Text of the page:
Resolving Disputes Using Binding Arbitration
If you’ve ever been involved with another person in a business, partnership, lease, a loan or joint investment, it always starts out with great hope and expectations. Everyone is good willed, excited and optimistic. This is going to be great!
However, here are two truths about these business relationships that every person, especially Christians need to consider:
Every joint venture will end. Either it will end in death, dissolution, sale or disagreement. But, it will end. And most investors have no written plan for dealing well with those inevitabilities, particularly with serious disagreements.
Almost every venture will encounter unforeseen, serious difficulties for which no written provision for a resolution has been made. That’s fertile soil for most personal lawsuits.
So, before you enter into any joint venture, or if you’re in one presently but have not yet encountered these difficulties, a wise person will plan now for how they’ll resolve them, if and when they occur. Binding arbitration is my preferred method. It’s essentially a plan for dealing with serious, specific disputes that can’t realistically be foreseen.
Very simply stated binding arbitration is like hiring your own judge, hopefully with some experience, who will hear evidence from all the parties then issue his/her verdict which all parties have agreed ahead of time, they will be bound by. The primary benefits of having a binding arbitration agreement is that parties can, in advance establish a mutually acceptable method for resolving future disputes. It makes it less likely you will have to go to court or sue someone, it’s speeder than the judicial system, less expensive and private. While this method is not found in the Bible, its intent is to live at peace with one another and to pursue justice. It’s affordable and honorable.
I apologize for the formal, legal language in the following text, but its language that has been suggested by a variety of Christian attorneys with whom I’ve worked, chosen for their precision and clarity on behalf of other attorneys you may wish to work with.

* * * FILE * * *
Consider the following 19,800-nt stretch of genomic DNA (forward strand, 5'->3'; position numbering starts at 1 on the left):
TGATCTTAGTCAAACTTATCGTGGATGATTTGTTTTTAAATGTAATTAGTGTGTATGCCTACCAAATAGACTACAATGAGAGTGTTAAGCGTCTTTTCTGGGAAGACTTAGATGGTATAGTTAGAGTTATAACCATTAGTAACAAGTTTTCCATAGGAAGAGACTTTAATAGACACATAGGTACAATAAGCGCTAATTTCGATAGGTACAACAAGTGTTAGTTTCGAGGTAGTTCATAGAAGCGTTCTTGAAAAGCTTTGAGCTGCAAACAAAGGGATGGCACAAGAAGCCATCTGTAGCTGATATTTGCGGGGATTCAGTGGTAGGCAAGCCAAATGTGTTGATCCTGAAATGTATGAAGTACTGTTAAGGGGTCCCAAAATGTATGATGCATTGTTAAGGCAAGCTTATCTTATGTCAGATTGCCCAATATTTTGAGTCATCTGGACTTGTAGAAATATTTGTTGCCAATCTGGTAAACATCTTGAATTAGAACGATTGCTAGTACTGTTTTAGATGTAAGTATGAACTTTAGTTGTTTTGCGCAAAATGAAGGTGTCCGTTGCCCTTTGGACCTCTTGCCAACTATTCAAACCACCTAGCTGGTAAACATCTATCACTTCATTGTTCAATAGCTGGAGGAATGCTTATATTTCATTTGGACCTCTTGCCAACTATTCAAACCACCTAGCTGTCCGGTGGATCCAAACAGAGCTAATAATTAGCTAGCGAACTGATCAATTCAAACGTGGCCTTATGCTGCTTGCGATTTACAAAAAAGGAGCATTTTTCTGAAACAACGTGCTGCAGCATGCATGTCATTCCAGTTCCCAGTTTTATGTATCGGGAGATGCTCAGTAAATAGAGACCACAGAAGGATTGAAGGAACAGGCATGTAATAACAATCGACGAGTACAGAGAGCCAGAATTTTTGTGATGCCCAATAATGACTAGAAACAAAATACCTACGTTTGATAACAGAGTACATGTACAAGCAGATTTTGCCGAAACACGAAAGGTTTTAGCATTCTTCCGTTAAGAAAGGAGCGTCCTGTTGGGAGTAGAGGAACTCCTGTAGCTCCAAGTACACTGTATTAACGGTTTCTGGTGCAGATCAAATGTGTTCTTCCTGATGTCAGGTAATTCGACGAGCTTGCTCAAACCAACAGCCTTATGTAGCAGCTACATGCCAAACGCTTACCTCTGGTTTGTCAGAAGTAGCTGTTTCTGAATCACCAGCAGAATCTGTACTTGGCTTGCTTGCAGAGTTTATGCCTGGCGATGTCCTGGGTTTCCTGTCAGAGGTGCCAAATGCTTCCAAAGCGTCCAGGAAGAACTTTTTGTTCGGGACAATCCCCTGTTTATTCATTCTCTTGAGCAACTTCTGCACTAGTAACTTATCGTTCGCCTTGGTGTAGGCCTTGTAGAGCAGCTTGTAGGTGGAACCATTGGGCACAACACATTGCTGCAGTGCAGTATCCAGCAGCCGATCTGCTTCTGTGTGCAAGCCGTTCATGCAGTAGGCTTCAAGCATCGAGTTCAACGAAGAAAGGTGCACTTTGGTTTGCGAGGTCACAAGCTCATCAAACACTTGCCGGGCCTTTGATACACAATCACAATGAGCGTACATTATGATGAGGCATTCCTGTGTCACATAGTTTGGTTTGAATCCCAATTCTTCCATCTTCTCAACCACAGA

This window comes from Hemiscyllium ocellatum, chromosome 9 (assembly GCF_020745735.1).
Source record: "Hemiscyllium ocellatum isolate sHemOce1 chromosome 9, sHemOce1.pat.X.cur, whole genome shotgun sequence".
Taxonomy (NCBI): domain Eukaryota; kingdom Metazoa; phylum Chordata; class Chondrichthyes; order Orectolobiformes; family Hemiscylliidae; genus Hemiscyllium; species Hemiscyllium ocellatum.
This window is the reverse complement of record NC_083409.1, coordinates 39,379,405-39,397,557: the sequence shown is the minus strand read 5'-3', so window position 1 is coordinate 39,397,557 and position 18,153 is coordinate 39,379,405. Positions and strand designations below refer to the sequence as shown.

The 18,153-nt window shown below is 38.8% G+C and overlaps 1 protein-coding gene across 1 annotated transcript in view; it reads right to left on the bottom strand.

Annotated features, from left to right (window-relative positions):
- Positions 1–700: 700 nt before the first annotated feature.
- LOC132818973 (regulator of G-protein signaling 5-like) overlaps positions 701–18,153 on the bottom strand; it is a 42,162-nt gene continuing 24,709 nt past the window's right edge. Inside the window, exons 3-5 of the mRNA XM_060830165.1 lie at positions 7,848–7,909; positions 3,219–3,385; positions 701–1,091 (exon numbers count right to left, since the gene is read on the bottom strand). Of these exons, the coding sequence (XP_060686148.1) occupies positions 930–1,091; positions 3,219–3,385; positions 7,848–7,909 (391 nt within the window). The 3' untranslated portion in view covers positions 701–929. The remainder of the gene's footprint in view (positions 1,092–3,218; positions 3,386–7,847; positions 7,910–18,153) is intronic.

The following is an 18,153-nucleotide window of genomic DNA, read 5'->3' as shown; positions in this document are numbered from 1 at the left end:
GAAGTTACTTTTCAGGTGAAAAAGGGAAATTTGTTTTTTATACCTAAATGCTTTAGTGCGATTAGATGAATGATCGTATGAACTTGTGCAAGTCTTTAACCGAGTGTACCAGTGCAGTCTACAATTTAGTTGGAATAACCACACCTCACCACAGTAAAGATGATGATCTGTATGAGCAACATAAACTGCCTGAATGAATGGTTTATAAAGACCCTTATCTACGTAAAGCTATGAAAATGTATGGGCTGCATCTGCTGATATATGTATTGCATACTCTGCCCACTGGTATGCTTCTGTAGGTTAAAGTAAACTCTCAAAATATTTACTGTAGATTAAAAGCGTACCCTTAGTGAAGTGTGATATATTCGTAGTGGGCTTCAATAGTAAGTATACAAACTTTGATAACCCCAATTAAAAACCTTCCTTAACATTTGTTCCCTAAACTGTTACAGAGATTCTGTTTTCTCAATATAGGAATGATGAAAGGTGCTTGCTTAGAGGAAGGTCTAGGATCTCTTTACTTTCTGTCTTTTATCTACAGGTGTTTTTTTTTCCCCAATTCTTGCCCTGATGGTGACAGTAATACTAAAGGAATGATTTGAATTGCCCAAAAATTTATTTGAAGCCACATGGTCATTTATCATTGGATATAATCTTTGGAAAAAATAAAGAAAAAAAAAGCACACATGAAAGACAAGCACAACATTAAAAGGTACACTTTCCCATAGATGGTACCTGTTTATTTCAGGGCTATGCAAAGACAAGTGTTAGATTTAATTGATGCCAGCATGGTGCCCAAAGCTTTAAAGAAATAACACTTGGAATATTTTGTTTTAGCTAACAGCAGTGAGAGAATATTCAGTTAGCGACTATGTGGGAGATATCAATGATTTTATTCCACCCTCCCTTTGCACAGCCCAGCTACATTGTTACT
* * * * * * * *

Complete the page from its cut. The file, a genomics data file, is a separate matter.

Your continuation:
The following are the basic elements, which ought to be considered if your desire is to incorporate binding arbitration into a partnership agreement, lease or other legal documents.
(a) Any dispute or disagreement arising out of or relating to this Agreement, Lease, Notes, the Collateral Documents of the Loan Documents, or relating to any breach or interpretation thereof, shall be resolved by binding arbitration, and only binding arbitration as set out below, with the exception of those described in section(b).
(b) This shall not, however, limit the right of any party to seek any summary, provisional or ancillary remedies (such as but not limited to summary eviction proceedings, injunctive relief, attachment or the appointment of a receiver) from any court having jurisdiction before, during or after the pendency of an arbitration proceeding, nor shall the institution or maintenance of any such action or proceeding constitute a waiver of the right of any party to submit a dispute to arbitration. (This simply means that if a person fails to pay after being found liable by the arbiter, the person winning the judgement can go to a court of law to force payment.)
(c) Any party may begin the process of resolution by arbitration, by notifying the other party with whom they are in dispute, in writing by registered mail or courier requiring a signature by the recipient.
(d) Within thirty (30) days after the written notice has been received by one of the parties to this Agreement, each party, or their attorney will submit a written list of acceptable arbitrators and together shall mutually agree on one arbitrator. If all parties fail to mutually agree on an arbitrator, then each party will submit three names, written on separate and identical pieces of paper and one name shall be drawn, blind from a container and that person, if willing, shall be the arbitrator. Two other names will be drawn at the same time as number one and number two alternates. (For larger, more complex cases you may want to have two or three arbitors.)
(e) The arbitration shall be conducted on a date selected by the arbitrator which shall be at least ten (10) days and no more than sixty (60) days, if possible, after the arbitrator has agreed to serve, unless mutually agreed upon by all parties. Neither party, their representatives nor attorneys shall have any independent contact with the arbitrator, or attempt to inform or influence the arbitrator prior to the arbitration, except to arrange the arbitration.